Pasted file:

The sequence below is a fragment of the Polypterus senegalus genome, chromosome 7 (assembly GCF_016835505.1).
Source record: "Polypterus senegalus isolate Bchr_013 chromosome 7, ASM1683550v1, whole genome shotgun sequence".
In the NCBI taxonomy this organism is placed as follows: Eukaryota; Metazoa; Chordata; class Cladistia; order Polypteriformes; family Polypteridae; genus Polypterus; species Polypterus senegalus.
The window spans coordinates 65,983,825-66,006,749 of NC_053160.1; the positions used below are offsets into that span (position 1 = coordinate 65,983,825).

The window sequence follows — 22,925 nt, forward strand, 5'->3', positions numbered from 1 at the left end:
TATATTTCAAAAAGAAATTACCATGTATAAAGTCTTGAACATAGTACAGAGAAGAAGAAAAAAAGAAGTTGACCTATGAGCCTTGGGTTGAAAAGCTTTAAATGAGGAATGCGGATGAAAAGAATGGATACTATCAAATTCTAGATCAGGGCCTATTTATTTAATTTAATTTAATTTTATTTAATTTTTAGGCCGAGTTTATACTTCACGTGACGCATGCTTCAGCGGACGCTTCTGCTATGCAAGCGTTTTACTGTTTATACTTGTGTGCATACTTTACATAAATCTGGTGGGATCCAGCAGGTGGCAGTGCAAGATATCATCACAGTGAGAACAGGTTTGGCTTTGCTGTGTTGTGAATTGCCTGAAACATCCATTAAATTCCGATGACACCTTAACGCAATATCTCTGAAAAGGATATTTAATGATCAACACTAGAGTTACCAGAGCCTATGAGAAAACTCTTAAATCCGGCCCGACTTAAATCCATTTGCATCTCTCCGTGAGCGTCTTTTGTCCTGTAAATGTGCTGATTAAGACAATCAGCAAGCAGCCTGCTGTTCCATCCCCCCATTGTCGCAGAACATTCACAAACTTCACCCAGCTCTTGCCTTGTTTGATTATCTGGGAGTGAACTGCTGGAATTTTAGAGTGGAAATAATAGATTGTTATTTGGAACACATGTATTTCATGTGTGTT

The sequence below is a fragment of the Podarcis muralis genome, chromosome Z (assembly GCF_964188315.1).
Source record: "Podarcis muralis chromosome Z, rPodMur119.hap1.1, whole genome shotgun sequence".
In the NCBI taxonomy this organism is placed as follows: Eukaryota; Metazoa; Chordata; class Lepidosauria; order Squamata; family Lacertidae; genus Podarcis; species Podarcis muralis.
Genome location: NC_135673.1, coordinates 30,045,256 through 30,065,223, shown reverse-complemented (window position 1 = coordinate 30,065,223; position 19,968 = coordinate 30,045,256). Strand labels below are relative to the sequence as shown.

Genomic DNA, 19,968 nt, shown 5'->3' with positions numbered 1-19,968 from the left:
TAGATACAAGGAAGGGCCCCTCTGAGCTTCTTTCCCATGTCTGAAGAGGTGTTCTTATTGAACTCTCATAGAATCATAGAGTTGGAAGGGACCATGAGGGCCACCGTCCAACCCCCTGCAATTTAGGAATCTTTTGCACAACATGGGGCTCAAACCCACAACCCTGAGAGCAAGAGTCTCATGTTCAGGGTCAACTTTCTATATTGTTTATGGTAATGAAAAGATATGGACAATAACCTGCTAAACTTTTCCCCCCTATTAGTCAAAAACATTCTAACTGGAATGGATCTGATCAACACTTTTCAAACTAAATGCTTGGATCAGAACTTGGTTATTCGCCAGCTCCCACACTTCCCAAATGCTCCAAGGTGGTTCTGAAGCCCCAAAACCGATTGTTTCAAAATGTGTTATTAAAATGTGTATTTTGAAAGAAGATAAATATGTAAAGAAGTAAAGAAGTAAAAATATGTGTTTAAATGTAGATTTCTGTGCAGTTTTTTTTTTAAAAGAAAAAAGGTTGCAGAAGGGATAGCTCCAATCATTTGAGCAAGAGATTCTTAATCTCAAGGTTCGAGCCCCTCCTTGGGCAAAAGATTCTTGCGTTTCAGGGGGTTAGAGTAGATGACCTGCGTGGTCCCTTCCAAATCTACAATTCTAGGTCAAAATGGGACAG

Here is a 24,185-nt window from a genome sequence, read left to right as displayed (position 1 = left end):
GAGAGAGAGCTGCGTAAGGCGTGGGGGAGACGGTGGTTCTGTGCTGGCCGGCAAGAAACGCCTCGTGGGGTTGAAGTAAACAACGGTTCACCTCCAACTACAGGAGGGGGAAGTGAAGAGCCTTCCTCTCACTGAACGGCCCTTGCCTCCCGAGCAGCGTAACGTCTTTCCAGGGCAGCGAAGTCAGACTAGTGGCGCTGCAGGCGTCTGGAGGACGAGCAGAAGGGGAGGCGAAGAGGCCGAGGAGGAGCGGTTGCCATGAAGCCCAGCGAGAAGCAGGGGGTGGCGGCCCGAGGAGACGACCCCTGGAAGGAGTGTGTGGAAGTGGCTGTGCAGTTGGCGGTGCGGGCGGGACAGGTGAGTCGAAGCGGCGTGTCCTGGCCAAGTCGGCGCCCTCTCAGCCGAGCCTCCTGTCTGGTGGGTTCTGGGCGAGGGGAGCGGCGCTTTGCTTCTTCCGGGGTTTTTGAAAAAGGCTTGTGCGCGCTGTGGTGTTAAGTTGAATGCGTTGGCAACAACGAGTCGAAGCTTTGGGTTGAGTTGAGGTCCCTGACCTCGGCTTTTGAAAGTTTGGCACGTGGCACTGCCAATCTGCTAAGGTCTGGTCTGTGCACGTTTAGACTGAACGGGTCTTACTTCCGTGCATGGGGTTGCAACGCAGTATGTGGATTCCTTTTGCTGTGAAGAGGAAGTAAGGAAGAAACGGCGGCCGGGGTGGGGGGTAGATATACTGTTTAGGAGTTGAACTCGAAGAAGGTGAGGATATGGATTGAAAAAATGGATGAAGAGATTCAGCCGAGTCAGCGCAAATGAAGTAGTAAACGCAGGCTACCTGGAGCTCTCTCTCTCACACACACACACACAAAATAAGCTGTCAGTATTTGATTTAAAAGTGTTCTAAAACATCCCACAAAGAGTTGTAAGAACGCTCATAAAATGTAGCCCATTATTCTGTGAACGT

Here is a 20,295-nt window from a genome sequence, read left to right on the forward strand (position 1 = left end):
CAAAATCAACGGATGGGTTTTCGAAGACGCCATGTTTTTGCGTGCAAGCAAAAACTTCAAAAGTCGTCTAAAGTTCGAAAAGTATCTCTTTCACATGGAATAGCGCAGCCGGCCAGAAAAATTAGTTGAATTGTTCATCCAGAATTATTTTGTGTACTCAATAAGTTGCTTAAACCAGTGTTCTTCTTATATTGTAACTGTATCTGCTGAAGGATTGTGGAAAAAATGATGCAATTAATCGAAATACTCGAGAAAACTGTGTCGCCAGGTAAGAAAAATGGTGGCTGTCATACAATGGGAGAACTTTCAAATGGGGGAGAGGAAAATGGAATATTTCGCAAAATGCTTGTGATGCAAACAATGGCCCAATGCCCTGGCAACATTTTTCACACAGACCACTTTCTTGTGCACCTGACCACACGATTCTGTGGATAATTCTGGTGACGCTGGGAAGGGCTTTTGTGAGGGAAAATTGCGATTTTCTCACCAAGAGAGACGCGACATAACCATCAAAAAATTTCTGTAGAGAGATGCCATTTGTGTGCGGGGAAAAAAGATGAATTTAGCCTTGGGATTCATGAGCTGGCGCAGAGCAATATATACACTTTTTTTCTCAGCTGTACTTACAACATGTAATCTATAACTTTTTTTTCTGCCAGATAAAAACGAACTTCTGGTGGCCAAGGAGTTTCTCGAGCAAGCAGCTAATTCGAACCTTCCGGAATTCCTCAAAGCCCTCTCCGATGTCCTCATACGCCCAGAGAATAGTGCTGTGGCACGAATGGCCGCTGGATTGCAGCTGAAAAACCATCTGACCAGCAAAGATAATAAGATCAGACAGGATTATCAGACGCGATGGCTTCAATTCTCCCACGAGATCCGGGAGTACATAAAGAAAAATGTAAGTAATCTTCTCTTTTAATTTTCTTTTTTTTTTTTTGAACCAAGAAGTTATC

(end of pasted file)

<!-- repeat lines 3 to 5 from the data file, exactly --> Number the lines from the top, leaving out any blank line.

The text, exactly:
In the NCBI taxonomy this organism is placed as follows: Eukaryota; Metazoa; Chordata; class Cladistia; order Polypteriformes; family Polypteridae; genus Polypterus; species Polypterus senegalus.
The window spans coordinates 65,983,825-66,006,749 of NC_053160.1; the positions used below are offsets into that span (position 1 = coordinate 65,983,825).

The window sequence follows — 22,925 nt, forward strand, 5'->3', positions numbered from 1 at the left end: